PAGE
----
Poem introduction

[Dennis Silk] I was just a pleasure-loving, games-playing oaf, who had few profound thoughts about anything. But to hear about that war at first hand from a man of that calibre was an extraordinary piece of education. It was a piece of education I badly needed. And I think in a way it was helpful to him - because he was still in 1953 having nightmares of life in the trenches. He said to me often that it had helped him to unload those things on someone who was anxious to hear about it and who was sympathetic.

The Dug-Out

Why do you lie with your legs ungainly huddled.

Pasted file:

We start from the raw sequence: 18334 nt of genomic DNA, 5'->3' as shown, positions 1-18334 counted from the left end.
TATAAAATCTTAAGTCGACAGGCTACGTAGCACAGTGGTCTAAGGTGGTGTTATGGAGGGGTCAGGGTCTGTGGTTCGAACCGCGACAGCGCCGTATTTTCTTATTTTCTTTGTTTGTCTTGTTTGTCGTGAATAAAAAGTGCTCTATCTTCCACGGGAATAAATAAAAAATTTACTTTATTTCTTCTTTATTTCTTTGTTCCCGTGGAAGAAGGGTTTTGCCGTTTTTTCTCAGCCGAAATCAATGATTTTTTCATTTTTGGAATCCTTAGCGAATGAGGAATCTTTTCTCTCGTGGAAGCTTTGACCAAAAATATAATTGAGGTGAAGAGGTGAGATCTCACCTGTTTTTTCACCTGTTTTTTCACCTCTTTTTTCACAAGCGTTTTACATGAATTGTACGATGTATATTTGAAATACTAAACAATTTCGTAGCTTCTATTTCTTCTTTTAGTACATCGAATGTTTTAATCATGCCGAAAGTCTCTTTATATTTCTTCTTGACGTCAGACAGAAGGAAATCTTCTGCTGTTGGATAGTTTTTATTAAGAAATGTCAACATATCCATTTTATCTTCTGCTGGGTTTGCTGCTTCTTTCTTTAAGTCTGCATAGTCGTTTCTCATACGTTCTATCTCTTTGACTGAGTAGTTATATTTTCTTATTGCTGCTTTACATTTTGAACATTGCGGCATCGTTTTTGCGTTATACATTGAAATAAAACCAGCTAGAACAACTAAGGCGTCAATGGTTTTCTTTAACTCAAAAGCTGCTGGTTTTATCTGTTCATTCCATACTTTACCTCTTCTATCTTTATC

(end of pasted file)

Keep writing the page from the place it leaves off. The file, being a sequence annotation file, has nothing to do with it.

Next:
And one arm bent across your sullen, cold,
Exhausted face? It hurts my heart to watch you,
Deep-shadow'd from the candle's guttering gold;
And you wonder why I shake you by the shoulder;
Drowsy, you mumble and sigh and turn your head...
You are too young to fall asleep for ever;
And when you sleep you remind me of the dead.



from Collected Poems 1908-1956 (Faber & Faber, 1961), © 1918, 1920 by E. P. Dutton, © 1936, 1946, 1947, 1948 by Siegfried Sassoon, by permission of Barbara Levy as agent for George Sassoon and of Viking Penguin, a division of Penguin Group (USA) Inc.

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